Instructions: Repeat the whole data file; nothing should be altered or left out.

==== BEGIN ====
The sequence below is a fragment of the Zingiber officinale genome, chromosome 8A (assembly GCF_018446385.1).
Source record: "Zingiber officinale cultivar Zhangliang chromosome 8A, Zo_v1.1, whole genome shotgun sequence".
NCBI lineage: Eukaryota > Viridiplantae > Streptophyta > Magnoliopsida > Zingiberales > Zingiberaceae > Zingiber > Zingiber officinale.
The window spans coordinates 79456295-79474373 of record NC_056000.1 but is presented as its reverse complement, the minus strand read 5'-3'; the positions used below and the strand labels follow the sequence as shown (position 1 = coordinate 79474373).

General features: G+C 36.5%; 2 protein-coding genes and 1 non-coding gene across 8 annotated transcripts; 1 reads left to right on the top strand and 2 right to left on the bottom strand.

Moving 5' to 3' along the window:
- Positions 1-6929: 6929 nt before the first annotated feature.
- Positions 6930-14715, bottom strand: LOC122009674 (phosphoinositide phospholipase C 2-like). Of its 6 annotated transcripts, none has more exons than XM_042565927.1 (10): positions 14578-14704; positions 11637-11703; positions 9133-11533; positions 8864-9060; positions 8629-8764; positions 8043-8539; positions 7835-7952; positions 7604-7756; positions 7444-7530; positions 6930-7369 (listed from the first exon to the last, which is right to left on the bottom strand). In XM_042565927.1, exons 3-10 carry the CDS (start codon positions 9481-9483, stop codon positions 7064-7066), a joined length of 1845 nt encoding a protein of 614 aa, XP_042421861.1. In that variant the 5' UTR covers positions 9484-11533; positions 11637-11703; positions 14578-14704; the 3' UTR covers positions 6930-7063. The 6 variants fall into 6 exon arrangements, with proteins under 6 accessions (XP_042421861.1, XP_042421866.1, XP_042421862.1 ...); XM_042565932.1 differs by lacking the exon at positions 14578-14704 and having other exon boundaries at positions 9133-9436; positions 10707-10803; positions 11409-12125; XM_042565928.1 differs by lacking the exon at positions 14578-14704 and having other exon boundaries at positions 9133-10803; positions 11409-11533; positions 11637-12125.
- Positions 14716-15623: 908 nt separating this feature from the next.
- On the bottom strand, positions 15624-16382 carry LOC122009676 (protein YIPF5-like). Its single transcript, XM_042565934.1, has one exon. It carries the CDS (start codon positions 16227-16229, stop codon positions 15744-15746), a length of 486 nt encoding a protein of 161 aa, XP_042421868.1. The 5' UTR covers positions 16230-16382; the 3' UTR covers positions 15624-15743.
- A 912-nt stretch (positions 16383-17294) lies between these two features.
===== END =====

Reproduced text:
The sequence below is a fragment of the Zingiber officinale genome, chromosome 8A (assembly GCF_018446385.1).
Source record: "Zingiber officinale cultivar Zhangliang chromosome 8A, Zo_v1.1, whole genome shotgun sequence".
NCBI lineage: Eukaryota > Viridiplantae > Streptophyta > Magnoliopsida > Zingiberales > Zingiberaceae > Zingiber > Zingiber officinale.
The window spans coordinates 79456295-79474373 of record NC_056000.1 but is presented as its reverse complement, the minus strand read 5'-3'; the positions used below and the strand labels follow the sequence as shown (position 1 = coordinate 79474373).

General features: G+C 36.5%; 2 protein-coding genes and 1 non-coding gene across 8 annotated transcripts; 1 reads left to right on the top strand and 2 right to left on the bottom strand.

Moving 5' to 3' along the window:
- Positions 1-6929: 6929 nt before the first annotated feature.
- Positions 6930-14715, bottom strand: LOC122009674 (phosphoinositide phospholipase C 2-like). Of its 6 annotated transcripts, none has more exons than XM_042565927.1 (10): positions 14578-14704; positions 11637-11703; positions 9133-11533; positions 8864-9060; positions 8629-8764; positions 8043-8539; positions 7835-7952; positions 7604-7756; positions 7444-7530; positions 6930-7369 (listed from the first exon to the last, which is right to left on the bottom strand). In XM_042565927.1, exons 3-10 carry the CDS (start codon positions 9481-9483, stop codon positions 7064-7066), a joined length of 1845 nt encoding a protein of 614 aa, XP_042421861.1. In that variant the 5' UTR covers positions 9484-11533; positions 11637-11703; positions 14578-14704; the 3' UTR covers positions 6930-7063. The 6 variants fall into 6 exon arrangements, with proteins under 6 accessions (XP_042421861.1, XP_042421866.1, XP_042421862.1 ...); XM_042565932.1 differs by lacking the exon at positions 14578-14704 and having other exon boundaries at positions 9133-9436; positions 10707-10803; positions 11409-12125; XM_042565928.1 differs by lacking the exon at positions 14578-14704 and having other exon boundaries at positions 9133-10803; positions 11409-11533; positions 11637-12125.
- Positions 14716-15623: 908 nt separating this feature from the next.
- On the bottom strand, positions 15624-16382 carry LOC122009676 (protein YIPF5-like). Its single transcript, XM_042565934.1, has one exon. It carries the CDS (start codon positions 16227-16229, stop codon positions 15744-15746), a length of 486 nt encoding a protein of 161 aa, XP_042421868.1. The 5' UTR covers positions 16230-16382; the 3' UTR covers positions 15624-15743.
- A 912-nt stretch (positions 16383-17294) lies between these two features.